This interview has been edited and condensed for clarity.
What does Level 3 autonomy actually mean?
MC: These Society of Automotive Engineers levels have been extremely confusing for everyone. But it's where automation takes over some part of the task, and you're not expected to intervene until the car tells you that you need to take over.
With the Mercedes, my concern is similar to what we see in Tesla’s full-self driving system. If the car is in Level 3 mode, and then something happens … is that human in a place both physically and mentally to be able to take control?
“A lot of bad things can happen in 30 seconds.”
When I was at NHTSA, I saw it wasn't just a Tesla problem — there are all sorts of problems with all manufacturers. The autonomy system in a car sometimes just gives up when it doesn't recognize what to do in a particular situation.
To be realistic, you need to give somebody about a 30-second heads up that they're going to need to be able to take over. A lot of bad things can happen in 30 seconds.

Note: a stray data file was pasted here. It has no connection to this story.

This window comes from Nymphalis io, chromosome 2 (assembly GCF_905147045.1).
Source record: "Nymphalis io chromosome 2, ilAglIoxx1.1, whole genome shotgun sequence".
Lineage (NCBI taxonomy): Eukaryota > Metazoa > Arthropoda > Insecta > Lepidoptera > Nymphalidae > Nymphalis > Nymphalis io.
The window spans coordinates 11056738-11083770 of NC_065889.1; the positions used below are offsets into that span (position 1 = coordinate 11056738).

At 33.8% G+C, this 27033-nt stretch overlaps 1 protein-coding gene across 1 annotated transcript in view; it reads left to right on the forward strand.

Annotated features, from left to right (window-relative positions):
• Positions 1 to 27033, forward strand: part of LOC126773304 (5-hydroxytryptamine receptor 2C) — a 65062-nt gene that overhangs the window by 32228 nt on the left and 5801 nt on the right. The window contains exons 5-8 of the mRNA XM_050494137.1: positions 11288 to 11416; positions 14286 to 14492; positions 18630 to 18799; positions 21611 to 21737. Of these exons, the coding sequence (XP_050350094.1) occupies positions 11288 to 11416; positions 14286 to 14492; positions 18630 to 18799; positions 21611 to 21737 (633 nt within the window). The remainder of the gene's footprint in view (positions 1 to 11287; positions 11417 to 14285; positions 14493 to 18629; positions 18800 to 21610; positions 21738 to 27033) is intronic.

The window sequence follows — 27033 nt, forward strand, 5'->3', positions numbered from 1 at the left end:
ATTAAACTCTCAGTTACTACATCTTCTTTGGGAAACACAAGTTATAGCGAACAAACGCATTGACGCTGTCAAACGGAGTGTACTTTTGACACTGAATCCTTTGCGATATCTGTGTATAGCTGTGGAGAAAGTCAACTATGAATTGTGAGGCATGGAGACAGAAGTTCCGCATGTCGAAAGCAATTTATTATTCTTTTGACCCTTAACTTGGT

Mercedes’ Level 3 features will work only under 40 miles per hour (the SAE standard). Are slower speeds harder for autonomous systems, since that may entail traffic lights and pedestrians?
MC: It's kind of a trade-off. Interstates have a lot of structure. You can only get on and get off in certain places. You don't have pedestrians and bicyclists.
But you've got high speed, which means that bad things can happen in very short time periods. In the urban and suburban environments, you've got slower speed, but then you've got all these other possibilities.